I always thought that music was a form of magic and people who could make it must have been born with a gift. I didn’t figure I was in that group. A song always made me stop and listen. I used to think if only I could create something like that…
I could pretend, just make up stuff. If I stayed away from lessons and critics I could make up whatever songs I wanted. And that was easy enough. When I heard a song on the radio I could add a few verses of my own. Rhyming came easy even if I made up stupid stuff.
But the real people, the people who really did make up the real songs, they always fascinated me. I read the labels on records to see who wrote those songs. I wanted to hear them all and make up my own versions. I didn’t collect records but I’d listen to other people’s all the time. Radio was my thing, with new songs every day. I liked the way songs kept changing, always some new sensation. The stories they told me filled my imagination.
I was born a few years after the war with a million other kids, all those sixties kids that went on about love and peace. I did too. I hammered bongos to accompany my songs until the hootenannies came around and people would have guitar-playing parties. I bought a cheap guitar. I didn’t take lessons, barely learned to tune it, but made up a lot of songs with it.
My songs to me were where I went to get away through those adolescent years, like Brian Wilson in his room – just let me be alone in my room with my songs for a few hours.
I went to Woodstock where I learned about peace and mud, lived in a downtown big city commune, played at coffee houses. That’s what my generaton did instead of going to war. Then I got married, bought a house, had kids, grew old. Didn’t we all?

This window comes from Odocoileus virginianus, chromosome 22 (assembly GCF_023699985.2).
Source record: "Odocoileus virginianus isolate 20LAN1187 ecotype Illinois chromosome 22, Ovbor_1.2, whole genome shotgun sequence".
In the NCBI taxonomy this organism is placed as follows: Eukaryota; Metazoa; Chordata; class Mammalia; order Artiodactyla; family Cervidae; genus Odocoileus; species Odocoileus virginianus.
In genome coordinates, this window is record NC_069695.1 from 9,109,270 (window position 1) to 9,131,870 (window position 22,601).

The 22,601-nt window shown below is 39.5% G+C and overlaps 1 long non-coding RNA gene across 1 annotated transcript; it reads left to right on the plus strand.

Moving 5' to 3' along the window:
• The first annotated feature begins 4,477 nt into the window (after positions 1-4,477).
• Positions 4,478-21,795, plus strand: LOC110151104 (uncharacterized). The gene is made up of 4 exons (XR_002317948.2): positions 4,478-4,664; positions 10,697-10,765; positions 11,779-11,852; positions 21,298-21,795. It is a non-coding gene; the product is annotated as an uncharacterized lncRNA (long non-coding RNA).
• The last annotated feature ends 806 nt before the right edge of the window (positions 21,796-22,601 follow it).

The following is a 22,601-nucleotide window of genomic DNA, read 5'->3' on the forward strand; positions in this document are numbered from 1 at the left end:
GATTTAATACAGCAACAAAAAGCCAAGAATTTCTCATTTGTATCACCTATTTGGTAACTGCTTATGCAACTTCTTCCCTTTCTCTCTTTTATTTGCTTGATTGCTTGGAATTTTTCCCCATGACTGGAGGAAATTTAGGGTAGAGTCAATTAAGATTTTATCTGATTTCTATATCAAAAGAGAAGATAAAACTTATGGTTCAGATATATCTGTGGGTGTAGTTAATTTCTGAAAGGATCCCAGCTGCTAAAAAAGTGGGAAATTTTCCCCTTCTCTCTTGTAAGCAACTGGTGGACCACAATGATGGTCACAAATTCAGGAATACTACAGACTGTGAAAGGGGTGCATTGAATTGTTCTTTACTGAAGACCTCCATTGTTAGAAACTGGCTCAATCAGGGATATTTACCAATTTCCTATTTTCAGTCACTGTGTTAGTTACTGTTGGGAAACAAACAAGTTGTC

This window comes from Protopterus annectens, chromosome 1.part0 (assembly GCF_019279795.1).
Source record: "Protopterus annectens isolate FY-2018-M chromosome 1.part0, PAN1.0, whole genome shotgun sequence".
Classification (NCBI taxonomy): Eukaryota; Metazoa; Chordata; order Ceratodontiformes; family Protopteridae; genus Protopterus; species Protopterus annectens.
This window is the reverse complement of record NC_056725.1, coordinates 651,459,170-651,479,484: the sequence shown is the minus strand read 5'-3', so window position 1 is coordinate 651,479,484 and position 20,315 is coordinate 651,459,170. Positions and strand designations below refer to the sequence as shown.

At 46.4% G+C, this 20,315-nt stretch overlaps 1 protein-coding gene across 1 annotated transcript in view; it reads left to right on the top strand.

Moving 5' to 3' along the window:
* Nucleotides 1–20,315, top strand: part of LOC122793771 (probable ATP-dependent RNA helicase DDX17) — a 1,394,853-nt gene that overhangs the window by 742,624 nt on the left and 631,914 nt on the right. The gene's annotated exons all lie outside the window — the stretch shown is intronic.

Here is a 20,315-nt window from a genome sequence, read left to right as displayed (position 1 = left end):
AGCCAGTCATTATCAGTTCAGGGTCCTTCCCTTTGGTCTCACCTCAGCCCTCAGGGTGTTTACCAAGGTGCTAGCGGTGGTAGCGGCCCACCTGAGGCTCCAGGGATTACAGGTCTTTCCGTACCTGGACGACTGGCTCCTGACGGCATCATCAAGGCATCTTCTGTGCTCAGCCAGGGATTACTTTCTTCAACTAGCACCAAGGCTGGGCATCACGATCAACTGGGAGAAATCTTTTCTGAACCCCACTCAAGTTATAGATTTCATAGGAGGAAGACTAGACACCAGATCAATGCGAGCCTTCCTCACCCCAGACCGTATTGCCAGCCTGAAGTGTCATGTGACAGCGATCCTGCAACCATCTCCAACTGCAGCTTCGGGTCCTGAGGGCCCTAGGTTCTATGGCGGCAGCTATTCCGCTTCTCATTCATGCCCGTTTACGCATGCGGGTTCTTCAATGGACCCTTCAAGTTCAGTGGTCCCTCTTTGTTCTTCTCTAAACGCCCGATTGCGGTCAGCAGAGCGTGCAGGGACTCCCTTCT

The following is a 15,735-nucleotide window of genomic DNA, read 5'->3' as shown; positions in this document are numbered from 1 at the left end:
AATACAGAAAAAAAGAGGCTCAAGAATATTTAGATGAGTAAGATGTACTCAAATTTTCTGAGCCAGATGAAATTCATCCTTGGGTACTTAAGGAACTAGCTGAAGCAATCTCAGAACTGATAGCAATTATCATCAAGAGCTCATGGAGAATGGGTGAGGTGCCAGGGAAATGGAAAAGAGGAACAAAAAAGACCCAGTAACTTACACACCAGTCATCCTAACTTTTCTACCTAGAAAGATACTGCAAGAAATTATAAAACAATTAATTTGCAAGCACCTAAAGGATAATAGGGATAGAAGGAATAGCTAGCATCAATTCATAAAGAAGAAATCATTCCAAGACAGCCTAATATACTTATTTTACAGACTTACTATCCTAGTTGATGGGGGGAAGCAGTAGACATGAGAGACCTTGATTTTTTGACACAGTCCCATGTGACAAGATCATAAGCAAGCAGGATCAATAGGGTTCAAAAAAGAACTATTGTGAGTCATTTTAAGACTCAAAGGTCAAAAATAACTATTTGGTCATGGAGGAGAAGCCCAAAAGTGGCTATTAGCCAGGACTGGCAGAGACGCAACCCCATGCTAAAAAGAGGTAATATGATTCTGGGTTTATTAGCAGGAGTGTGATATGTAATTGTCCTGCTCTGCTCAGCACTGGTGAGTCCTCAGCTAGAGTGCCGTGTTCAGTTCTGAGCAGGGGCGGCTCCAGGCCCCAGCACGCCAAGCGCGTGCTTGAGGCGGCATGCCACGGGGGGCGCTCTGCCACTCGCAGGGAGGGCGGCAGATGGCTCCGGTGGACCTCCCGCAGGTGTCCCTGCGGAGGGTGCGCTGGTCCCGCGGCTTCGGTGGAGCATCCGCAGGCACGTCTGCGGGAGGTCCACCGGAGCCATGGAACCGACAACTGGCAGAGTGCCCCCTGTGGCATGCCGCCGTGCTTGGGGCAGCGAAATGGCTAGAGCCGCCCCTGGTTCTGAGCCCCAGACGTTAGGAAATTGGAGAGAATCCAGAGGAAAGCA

I didn’t think of my interest in song writing as a hobby. It was something I had to do. When an idea struck me for a song I had to make it into one. When I heard something new from a songwriter I had to learn more about them.
I grew up in a little village less than an hour’s drive from downtown Toronto and when I had a motorbike in the 60’s I’d head downtown to Yorkville every weekend to hear all the great songwriters at The Riverboat. I’d have my buddy Bo on the back.
Bo Leishman was my foil and later my business partner. We were both engrossed in songs and songwriters and would debate opposite sides of critical questions like what was more authentic, acoustic or electric? I would bring my own songs out of my bedroom just to bounce them off him. He wasn’t flattering but at least he listened.
Years later when Bo was living on an ashram in India I had become swept up in playing with and promoting musicians and I’d send him accounts by mail of my adventures along with cassettes of my latest songs. He still wasn’t flattering but he was interested. And it was years after that when Bo returned from India in time to help me lug a PA to set up for an open stage I was hosting at Sneaky Dee’s and work the door for a Songwriters Series I was promoting at Stratengers, both Toronto pubs.